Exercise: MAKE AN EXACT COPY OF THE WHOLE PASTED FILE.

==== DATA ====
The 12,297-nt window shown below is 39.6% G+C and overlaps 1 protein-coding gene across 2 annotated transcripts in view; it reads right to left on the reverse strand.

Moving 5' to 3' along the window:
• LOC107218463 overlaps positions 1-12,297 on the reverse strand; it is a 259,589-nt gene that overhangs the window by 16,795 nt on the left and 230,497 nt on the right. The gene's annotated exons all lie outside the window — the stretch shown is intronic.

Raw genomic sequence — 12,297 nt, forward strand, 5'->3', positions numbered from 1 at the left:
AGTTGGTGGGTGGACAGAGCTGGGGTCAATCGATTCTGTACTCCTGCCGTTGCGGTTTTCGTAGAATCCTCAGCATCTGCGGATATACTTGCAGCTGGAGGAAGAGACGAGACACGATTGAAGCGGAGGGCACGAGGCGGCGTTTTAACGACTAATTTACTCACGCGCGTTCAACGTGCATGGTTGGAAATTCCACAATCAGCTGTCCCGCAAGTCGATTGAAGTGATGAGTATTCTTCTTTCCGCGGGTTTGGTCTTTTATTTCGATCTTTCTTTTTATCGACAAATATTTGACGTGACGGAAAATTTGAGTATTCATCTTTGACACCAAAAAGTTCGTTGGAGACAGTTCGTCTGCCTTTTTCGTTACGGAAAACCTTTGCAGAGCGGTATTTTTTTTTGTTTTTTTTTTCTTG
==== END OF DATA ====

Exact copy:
The 12,297-nt window shown below is 39.6% G+C and overlaps 1 protein-coding gene across 2 annotated transcripts in view; it reads right to left on the reverse strand.

Moving 5' to 3' along the window:
• LOC107218463 overlaps positions 1-12,297 on the reverse strand; it is a 259,589-nt gene that overhangs the window by 16,795 nt on the left and 230,497 nt on the right. The gene's annotated exons all lie outside the window — the stretch shown is intronic.

Raw genomic sequence — 12,297 nt, forward strand, 5'->3', positions numbered from 1 at the left:
AGTTGGTGGGTGGACAGAGCTGGGGTCAATCGATTCTGTACTCCTGCCGTTGCGGTTTTCGTAGAATCCTCAGCATCTGCGGATATACTTGCAGCTGGAGGAAGAGACGAGACACGATTGAAGCGGAGGGCACGAGGCGGCGTTTTAACGACTAATTTACTCACGCGCGTTCAACGTGCATGGTTGGAAATTCCACAATCAGCTGTCCCGCAAGTCGATTGAAGTGATGAGTATTCTTCTTTCCGCGGGTTTGGTCTTTTATTTCGATCTTTCTTTTTATCGACAAATATTTGACGTGACGGAAAATTTGAGTATTCATCTTTGACACCAAAAAGTTCGTTGGAGACAGTTCGTCTGCCTTTTTCGTTACGGAAAACCTTTGCAGAGCGGTATTTTTTTTTGTTTTTTTTTTCTTG